Giant "corpse flower" blooms

The world's tallest -- and smelliest -- flower has bloomed, reaching a height of 2.94 metres, 18 centimetres more than the previous record for the species, the Stuttgart botanical garden said on Friday.

The Titan Arum, or Amorphophallus Titanum, nicknamed "corpse flower" because of its putrid stench, blooms rarely and briefly.

Garden staff have nicknamed the purple flower "Diva" and are charting its life on their web site, www.wilhelma.de.

But those keen for a glimpse, or a whiff, in person must be quick: just 24 hours after the 11 year-old plant produced its first flower, the bloom began to wilt on Friday.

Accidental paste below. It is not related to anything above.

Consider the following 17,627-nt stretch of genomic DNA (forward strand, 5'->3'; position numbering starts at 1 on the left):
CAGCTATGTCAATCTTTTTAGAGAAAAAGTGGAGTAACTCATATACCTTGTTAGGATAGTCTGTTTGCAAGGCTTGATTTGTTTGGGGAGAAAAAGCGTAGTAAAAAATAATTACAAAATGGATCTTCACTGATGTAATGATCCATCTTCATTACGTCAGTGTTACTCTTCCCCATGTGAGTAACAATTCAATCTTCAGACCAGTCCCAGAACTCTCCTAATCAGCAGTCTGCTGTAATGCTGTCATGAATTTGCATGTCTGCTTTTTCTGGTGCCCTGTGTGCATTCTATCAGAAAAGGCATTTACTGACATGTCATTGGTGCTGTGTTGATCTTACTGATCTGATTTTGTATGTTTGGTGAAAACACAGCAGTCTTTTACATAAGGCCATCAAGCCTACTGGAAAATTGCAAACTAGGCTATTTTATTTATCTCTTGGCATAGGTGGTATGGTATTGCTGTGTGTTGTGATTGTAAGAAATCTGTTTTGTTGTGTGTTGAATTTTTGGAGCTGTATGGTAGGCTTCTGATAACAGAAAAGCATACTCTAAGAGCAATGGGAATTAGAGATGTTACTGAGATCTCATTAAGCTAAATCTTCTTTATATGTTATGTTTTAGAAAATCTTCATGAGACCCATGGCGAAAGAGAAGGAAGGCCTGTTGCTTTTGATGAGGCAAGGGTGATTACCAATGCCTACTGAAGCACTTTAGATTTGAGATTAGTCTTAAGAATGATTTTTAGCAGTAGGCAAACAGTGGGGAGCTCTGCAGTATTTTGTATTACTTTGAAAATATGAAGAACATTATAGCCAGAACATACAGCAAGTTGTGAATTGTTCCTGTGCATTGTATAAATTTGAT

The Titan Arum was discovered in 1878 in its sole indigenous habitat, the Indonesian island of Sumatra, and grows in cultivation in only a handful of places around the world.

Its scent has been likened to rotting fish or animal flesh.

"The smell is crucial to its survival in its natural habitat because it attracts pollinating carrion beetles and flesh flies," said botanist Franziska Lo-Kockel.

Lo-Kockel brought the bulb of the plant, weighing some 40 kilograms, from the University of Frankfurt to the Stuttgart gardens 11 years ago.

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